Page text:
Author Archives: Chris McGill

Chris McGill Natural Gas Market Indicators: February 15, 2017

In North America, natural gas prices have slid below $3.00 per MMBtu with what is turning into another less-than-bitter winter for the lower-48 states. Without strong traditional sector demand—heating loads in homes and businesses—the market has instead found incremental demand and year-on-year growth from pipeline exports to Mexico and LNG shipments from Sabine Pass. Current National Weather Service forecasts point to warmer conditions for most of the country through the balance of the current winter heating season.

Visit this link to download the full Natural Gas Market Indicators report. Topics covered in this week’s report include: Reported Prices, Weather, Working Gas in Underground Storage, Natural Gas Production, Shale Gas, Rig Counts, Pipeline Imports and Exports, and LNG Markets.

Please direct questions and comments to Chris McGill at cmcgill@aga.org or Richard Meyer at rmeyer@aga.org.

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Chris McGill Natural Gas Market Indicators: January 27, 2017

The first three months of the 2016-17 winter heating season have been warmer than normal in aggregate for every region of the country. However, a recent peak day volume was nearly as high as the peak day from the first quarter 2014 polar vortex. Gas demand has been growing too, particularly as a result of institutional changes in demand from a recovering industrial sector, a power sector with an insatiable appetite for incremental gas generation.

After beginning the winter heating season with the largest fill in history, underground storage volumes are now 0.7 percent below the five-year average as lower temperatures and new structural demand in the form of natural gas power generation, firm industrial demand, seasonal heating loads and exports have facilitated triple-digit net withdrawals six of the past seven weeks.

Visit this link to download the full Natural Gas Market Indicators report. Topics covered in this week’s report include: Reported Prices, Weather, Working Gas in Underground Storage, Natural Gas Production, Shale Gas, Rig Counts, Pipeline Imports and Exports, and LNG Markets.

Please direct questions and comments to Chris McGill at cmcgill@aga.org or Richard Meyer at rmeyer@aga.org.

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Chris McGill Natural Gas Market Indicators: December 15, 2016

Natural gas demand in the lower-48 climbed above 100 Bcf on December 8, a first for the 2016–17 winter and the highest consumption level since February. If arctic air moves into North America and temperatures drop and stay low, we’re likely to see a number of 100+ Bcf days during December. Supplies are still well positioned to meet this uptick in demand.

Storage inventories are still at about 3.9 Tcf; production remains above 70 Bcf per day; and pipeline and LNG imports are there to help meet additional pulls on the system. However, the market has decided that supplies are going to be needed sooner rather than later. Natural gas moved into normal backwardation in early December.

With January 2017 contracts calling for a premium to subsequent months, traders may be sending signals that even more supplies could be needed to meet a January cold snap. All is dependent on where temperatures go from here. The market is poised and ready to meet whatever demand is thrown at it. Visit this link to download the full Natural Gas Market Indicators report. Topics covered in this week’s report include: Reported Prices, Weather, Working Gas in Underground Storage, Natural Gas Production, Shale Gas, Rig Counts, Pipeline Imports and Exports, and LNG Markets.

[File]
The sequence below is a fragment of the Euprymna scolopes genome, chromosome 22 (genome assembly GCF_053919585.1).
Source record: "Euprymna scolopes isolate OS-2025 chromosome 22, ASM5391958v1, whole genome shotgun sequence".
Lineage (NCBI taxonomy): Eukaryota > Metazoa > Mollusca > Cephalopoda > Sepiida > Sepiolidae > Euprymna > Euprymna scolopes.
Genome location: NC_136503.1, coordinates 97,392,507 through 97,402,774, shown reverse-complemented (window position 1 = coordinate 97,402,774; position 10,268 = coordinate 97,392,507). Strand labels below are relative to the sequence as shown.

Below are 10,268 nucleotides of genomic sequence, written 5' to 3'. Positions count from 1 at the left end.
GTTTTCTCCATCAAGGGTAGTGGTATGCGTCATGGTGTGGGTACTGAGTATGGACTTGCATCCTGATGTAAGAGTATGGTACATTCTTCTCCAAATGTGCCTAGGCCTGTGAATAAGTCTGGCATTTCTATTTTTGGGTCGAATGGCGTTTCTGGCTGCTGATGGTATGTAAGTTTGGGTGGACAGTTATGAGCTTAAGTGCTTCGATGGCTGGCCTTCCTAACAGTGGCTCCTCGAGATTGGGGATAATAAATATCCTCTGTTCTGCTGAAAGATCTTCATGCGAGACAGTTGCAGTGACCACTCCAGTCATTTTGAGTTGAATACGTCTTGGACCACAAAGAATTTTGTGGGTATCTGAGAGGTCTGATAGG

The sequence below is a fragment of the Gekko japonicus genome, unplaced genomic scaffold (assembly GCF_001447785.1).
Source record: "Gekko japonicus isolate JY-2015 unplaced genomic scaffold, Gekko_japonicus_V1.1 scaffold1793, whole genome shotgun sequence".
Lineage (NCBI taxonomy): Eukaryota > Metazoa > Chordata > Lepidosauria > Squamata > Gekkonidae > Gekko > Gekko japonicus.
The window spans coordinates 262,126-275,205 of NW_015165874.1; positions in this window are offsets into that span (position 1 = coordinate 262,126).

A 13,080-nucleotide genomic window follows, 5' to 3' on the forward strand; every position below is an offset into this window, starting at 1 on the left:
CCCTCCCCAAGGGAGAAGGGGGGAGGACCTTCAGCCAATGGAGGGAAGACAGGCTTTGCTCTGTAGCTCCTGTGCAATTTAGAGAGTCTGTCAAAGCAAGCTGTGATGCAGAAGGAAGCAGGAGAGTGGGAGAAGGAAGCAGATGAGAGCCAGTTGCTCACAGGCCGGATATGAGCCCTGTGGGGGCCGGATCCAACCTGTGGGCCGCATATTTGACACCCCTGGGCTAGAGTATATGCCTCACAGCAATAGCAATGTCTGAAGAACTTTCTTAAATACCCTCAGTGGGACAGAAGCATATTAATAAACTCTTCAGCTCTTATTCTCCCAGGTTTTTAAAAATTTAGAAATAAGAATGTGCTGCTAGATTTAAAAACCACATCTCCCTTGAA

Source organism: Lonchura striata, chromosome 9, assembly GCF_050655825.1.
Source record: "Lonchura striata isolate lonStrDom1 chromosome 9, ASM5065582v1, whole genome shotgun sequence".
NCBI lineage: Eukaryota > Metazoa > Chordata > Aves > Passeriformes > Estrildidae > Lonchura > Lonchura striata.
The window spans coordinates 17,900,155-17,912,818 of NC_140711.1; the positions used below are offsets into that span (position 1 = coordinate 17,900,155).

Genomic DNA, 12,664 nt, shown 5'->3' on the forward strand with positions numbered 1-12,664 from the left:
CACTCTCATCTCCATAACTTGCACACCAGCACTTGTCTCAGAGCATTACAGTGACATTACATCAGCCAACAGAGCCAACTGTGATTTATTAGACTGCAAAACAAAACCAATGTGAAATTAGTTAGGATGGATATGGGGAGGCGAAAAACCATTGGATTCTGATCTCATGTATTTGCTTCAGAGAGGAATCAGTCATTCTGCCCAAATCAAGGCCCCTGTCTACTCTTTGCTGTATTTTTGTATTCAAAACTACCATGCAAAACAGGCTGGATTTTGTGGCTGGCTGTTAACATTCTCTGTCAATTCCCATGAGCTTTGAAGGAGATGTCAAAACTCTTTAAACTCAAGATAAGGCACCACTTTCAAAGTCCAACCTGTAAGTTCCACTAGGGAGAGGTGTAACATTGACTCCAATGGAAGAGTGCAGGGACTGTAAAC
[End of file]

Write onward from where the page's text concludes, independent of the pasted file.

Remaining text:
Please direct questions and comments to Chris McGill at cmcgill@aga.org or Richard Meyer at rmeyer@aga.org.

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Chris McGill Natural Gas Market Indicators: November 14, 2016

Relatively low acquisition prices, an extraordinarily warm summer and retiring coal-fired power generation combined to push natural gas volumes for power generation in the lower-48 to new highs in 2016. Natural gas spot prices failed to close above $3.00 per MMBtu at any time during the summer, in turn creating a market dynamic ripe for coal-to-gas re-dispatch on the electric grid. But that wasn’t the only coal-to-gas dynamic; the 22 gigawatts of coal-fired power plant capacity retired during the past two years also created new demand for natural gas. And this past summer turned out to be the hottest of any in 50 years.

The combined effects of these factors meant that from April through October gas draws for power generation averaged 30 Bcf per day, which is 6 percent higher than last year and 18 percent higher than the five-year average. Remarkable demand indeed. Now as we approach winter, heating loads in small volume markets will predominantly shape the market—that is, if it ever gets cold across a significant portion of the country. Storage inventories are elevated and in record territory. Production is strong and stable. Even rig counts are starting to rise once again. In all, North American natural gas supplies are robust while, for the most part, temperatures are mild—a recipe for modest forward pricing.

Visit this link to download the full Natural Gas Market Indicators report. Topics covered in this week’s report include: Reported Prices, Weather, Working Gas in Underground Storage, Natural Gas Production, Shale Gas, Rig Counts, Pipeline Imports and Exports, and LNG Markets.

Please direct questions and comments to Chris McGill at cmcgill@aga.org or Richard Meyer at rmeyer@aga.org.

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